The passenger compartment behind us could hold twenty people. Most flights, it was completely full of specialists who were rotating back to Earth after whatever project they'd come up for had finished. The cargo hold, likewise, would be filled with personal luggage, science experiments, and our very few export items. For instance, one of the geologists had begun carving moon rock, and her sculptures were selling for astonishing amounts back on Earth. Myrtle's "moon quilts" from recycled fabric also fetched enough to finance all three of their sons through graduate school. The arts were surprisingly alive and well in space. I'd even joined in with a sort of paper sculpture made from old punch cards, but hadn't quite gotten up the gumption to try to sell them.
Even people on Earth who didn't like the space program got all excited by anything coming from the moon. I guess if you spend millennia romanticizing a place in myths and legends, it takes a while to wear off.
Grissom and I had flown together often enough that we had the preflight check down to a routine. Not that we skipped any steps. Routine or no, weather or no, we were still sitting atop what was basically a bomb.
It's funny ... the way you can get used to anything.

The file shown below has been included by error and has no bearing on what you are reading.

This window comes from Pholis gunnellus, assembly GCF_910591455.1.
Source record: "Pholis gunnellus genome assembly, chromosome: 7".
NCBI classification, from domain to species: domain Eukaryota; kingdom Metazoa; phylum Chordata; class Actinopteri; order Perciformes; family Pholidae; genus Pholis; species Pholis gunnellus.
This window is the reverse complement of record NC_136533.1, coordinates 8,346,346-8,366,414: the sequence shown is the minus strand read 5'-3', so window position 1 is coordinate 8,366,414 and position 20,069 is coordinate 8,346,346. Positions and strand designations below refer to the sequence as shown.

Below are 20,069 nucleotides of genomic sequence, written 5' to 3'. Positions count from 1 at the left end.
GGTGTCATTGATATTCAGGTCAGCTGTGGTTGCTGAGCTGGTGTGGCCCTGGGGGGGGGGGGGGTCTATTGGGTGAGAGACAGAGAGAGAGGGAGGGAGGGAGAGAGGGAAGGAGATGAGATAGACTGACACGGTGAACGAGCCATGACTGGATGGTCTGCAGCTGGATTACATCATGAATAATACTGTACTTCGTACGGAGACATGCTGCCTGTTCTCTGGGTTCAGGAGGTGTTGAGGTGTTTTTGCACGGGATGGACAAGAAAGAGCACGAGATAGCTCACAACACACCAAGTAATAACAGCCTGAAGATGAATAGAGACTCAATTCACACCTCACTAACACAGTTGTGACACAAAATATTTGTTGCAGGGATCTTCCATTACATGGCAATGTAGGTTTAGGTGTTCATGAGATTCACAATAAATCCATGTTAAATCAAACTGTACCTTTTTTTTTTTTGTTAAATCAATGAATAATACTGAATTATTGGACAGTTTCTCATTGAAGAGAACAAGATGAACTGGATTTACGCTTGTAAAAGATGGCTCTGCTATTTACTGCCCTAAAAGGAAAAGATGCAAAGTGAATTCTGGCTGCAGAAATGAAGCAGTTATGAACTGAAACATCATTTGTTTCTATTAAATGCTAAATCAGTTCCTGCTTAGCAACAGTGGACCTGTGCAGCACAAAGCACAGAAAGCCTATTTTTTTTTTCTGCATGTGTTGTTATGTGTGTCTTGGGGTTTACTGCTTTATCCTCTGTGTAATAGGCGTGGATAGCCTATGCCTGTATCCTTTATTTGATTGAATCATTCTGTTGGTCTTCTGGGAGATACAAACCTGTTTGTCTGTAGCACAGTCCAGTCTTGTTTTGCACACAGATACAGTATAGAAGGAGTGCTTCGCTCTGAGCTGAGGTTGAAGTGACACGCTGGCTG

Two hours later, we'd finished our checklist, and the passengers were all strapped into their seats. Grissom looked over at me and nodded. "Let's light this candle."
The engines whispered to life, nearly silent on the airless surface of the moon. We lifted off and in that acceleration I felt weight again, as if the moon wanted to pull me back down to it. Below us, the gray-and-brown craters fell away, washed in the flames of our exhaust.
I said you can get used to anything. I might have lied.
* * *
Arriving in low Earth orbit and docking with the orbital station, I was a pilot astronaut: even sitting in the copilot seat and mostly handling navigation calculations, I was intimately involved in the procedure. Grissom and I handed off our ship to the replacement pilots, who were heading out for their three-month stint on the moon, and drifted inside.(Continues…)
Excerpted from "The Fated Sky"
Copyright © 2018 Mary Robinette Kowal.
Excerpted by permission of Tom Doherty Associates.